Microsoft makes it official: Nadella in as CEO

New Microsoft CEO Satya Nadella

New Microsoft CEO Satya Nadella

As expected, Microsoft Corp. today officially named veteran insider Satya Nadella as successor to CEO Steve Ballmer, making the 46-year old just the third chief executive in the software giant’s 39-year history.

Nadella, a 22-year Microsoft veteran and champion of the vendor’s all-important cloud strategy, was picked from a list of more than 100 candidates. Nadella had been serving as executive vice president of Microsoft’s Cloud and Enterprise group, responsible for building and running the company’s cloud computing platforms, developer tools and cloud services.

“If you were going to pick somebody who is an established Microsoft veteran, Nadella is the guy,” reDesign analyst Rocky Agrawal, a former Microsoft employee, told USA Today. “He seems like the best best. I would have been really disappointed if they had picked Stephen Elop given what happened with Nokia.”

Nadella’s promotion ends five months of speculation that blossomed when Ballmer announced last August he would retire after 33 years with Microsoft, including 13 years as its CEO. In addition to Nadella and Elop, the shortlist for the Microsoft corner office had included, at various times, Skype boss Tony Bates, Ford Motor Co. CEO Alan Mullally, Qualcomm Inc. CEO Steve Mollenkopf, Ericsson AB CEO Hans Vestbergand and VMware Inc. chief executive Pat Gelsinger.

“During this time of transformation, there is no better person to lead Microsoft than Satya Nadella,” said Bill Gates, Microsoft’s founder and member of its board of directors. “Satya is a proven leader with hard-core engineering skills, business vision and the ability to bring people together. His vision for how technology will be used and experienced around the world is exactly what Microsoft needs as the company enters its next chapter of expanded product innovation and growth.”

A native of Hyderabad, India, the 46-year-old Nadella holds a bachelor’s degree in electrical engineering from Mangalore University, a master’s degree in computer science from the University of Wisconsin and an MBA from the University of Chicago. According to Microsoft insiders, Nadella’s background and experience give him significant credibility with the company’s engineering staffers, a big reason why he was tapped for the CEO position.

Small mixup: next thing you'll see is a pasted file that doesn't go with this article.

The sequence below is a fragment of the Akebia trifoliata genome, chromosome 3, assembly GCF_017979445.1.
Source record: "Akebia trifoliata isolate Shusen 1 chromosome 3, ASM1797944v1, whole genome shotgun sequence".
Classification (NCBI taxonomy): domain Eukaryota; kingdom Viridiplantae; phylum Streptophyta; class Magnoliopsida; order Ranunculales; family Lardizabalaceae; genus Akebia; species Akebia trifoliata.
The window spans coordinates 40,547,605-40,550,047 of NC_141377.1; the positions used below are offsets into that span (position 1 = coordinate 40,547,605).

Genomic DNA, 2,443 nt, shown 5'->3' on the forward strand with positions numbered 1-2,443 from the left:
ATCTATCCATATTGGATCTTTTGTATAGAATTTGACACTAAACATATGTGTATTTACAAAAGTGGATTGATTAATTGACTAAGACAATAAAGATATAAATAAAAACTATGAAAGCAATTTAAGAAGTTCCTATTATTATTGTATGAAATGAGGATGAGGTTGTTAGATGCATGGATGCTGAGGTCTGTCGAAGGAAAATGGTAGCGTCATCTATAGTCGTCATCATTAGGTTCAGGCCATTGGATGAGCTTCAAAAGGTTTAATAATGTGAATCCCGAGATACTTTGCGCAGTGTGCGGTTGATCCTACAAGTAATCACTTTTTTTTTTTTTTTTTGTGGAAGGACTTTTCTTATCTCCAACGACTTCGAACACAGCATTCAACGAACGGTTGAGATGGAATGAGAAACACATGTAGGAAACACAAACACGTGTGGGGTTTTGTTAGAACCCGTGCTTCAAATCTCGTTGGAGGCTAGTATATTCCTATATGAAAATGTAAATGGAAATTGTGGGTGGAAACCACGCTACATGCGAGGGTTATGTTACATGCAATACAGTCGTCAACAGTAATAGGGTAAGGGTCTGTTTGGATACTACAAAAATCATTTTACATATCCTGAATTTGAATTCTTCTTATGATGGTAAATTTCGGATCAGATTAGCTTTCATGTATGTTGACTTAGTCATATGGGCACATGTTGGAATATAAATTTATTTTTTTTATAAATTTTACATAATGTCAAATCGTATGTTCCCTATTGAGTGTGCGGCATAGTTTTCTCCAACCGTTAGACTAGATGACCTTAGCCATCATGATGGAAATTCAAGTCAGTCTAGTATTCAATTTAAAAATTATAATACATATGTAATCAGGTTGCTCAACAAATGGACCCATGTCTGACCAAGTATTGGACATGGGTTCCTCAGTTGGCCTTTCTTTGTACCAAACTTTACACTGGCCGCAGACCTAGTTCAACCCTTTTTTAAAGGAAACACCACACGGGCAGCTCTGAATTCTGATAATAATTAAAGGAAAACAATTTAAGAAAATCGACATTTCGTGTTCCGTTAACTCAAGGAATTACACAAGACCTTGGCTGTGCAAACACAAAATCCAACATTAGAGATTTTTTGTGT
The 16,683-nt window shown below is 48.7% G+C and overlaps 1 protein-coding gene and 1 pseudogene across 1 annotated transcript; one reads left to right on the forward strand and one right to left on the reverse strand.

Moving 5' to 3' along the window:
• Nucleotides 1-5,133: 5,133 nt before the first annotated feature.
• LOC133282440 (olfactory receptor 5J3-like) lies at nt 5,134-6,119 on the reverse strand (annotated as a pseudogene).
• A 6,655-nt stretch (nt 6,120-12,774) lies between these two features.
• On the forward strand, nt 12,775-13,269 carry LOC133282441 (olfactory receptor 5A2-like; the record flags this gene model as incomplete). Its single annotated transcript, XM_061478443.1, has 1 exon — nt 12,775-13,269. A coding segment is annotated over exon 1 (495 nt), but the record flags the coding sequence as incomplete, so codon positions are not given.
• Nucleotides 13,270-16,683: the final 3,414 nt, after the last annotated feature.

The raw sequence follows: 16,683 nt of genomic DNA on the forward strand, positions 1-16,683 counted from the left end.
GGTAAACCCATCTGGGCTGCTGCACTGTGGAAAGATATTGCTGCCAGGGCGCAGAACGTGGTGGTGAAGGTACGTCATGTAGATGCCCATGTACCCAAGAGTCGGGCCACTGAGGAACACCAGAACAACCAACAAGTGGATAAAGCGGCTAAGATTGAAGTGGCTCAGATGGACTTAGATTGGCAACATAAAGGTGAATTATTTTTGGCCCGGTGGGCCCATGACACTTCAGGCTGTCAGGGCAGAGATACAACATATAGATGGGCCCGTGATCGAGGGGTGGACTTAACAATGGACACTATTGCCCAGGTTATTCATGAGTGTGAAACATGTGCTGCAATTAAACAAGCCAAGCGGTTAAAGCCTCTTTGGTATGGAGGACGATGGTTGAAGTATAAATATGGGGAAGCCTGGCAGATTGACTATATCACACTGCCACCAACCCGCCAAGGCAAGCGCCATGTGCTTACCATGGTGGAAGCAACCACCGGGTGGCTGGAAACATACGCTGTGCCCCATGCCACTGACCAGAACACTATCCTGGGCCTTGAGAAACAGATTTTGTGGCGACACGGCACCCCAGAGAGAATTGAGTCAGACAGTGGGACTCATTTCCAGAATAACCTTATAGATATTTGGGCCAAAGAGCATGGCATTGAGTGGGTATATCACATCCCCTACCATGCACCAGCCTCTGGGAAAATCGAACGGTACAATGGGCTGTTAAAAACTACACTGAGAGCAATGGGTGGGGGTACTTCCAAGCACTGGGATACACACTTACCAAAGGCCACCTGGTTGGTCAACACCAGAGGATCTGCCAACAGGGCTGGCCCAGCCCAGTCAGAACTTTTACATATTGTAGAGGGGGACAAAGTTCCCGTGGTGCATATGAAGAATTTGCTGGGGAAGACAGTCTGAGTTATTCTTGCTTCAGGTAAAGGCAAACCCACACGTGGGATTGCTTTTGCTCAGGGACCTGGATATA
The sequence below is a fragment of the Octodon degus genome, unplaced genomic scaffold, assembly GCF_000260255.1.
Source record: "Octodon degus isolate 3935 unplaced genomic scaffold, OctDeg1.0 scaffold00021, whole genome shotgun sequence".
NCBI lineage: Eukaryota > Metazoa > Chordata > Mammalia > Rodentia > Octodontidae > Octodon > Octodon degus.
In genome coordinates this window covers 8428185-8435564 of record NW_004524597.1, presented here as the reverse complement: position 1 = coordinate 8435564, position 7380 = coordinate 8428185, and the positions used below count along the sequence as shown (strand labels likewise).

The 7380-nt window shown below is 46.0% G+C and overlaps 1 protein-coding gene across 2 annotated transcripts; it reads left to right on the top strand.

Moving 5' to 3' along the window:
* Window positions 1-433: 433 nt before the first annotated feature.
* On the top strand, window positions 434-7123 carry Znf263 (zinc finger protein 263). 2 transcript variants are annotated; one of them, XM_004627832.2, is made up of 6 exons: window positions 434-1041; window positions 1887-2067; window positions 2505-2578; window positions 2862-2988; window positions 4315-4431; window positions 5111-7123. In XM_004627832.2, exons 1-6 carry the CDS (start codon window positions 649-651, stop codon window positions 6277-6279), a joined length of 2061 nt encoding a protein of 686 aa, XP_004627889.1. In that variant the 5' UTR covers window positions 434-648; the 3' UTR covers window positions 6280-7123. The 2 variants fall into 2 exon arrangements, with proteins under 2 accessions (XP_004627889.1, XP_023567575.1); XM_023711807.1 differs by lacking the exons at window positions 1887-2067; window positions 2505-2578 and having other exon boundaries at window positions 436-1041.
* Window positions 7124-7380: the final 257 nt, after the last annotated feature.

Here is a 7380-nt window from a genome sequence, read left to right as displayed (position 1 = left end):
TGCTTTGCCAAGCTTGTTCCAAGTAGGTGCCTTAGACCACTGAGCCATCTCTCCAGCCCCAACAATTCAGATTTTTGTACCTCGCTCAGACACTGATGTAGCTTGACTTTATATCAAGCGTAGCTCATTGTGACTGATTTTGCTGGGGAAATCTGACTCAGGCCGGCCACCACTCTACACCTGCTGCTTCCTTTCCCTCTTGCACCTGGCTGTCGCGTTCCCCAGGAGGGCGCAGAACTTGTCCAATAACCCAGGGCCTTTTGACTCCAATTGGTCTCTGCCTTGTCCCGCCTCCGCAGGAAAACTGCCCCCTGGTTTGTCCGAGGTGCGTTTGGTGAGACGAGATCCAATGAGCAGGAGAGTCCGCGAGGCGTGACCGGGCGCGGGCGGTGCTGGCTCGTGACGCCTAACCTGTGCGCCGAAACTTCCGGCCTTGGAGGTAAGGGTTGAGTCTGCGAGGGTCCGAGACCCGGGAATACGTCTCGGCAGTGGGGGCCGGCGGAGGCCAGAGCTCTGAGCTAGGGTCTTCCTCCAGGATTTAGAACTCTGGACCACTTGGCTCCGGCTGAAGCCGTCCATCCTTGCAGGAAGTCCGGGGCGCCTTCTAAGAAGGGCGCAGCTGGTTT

“Microsoft is one of those rare companies to have truly revolutionized the world through technology, and I couldn’t be more honored to have been chosen to lead the company,” Nadella said. “The opportunity ahead for Microsoft is vast, but to seize it, we must focus clearly, move faster and continue to transform. A big part of my job is to accelerate our ability to bring innovative products to our customers more quickly.”

Nadella’s oversaw the team that delivers the cloud-computing platform that supports such services as Office 365, Bing, SkyDrive, Xbox Live, Skype and Dynamics. Prior to running the cloud and enterprise group, Nadella was president of Microsoft’s $19 billion Server and Tools Business and is credited with leading Microsoft’s transition from client-server software to cloud infrastructure and services.

He’s also served as senior vice president of R&D for Microsoft’s Online Services Division and vice president of the company’s Business Division Before joining Microsoft in 1992, Nadella was a member of the technology staff at Sun Microsystems Inc.

“Having worked with him for more than 20 years, I know that Satya is the right leader at the right time for Microsoft,” said Steve Ballmer, who announced last August that he would retire once a successor was named. “I’ve had the distinct privilege of working with the most talented employees and senior leadership team in the industry, and I know their passion and hunger for greatness will only grow stronger under Satya’s leadership.”

Of nearly equal weight in the transition of power at the vendor, Microsoft’s lead independent director John Thompson, who led the CEO search, was tapped to replace founder Bill Gates as board chairman. Thompson, 64, is a long-time IBM Corp. exec who later led Symantec Corp. and now runs Virtual Instruments Inc. He’s been a frequent critic of Microsoft’s strategies in general — and Ballmer’s leadership in particular — since he came to the board in 2012.

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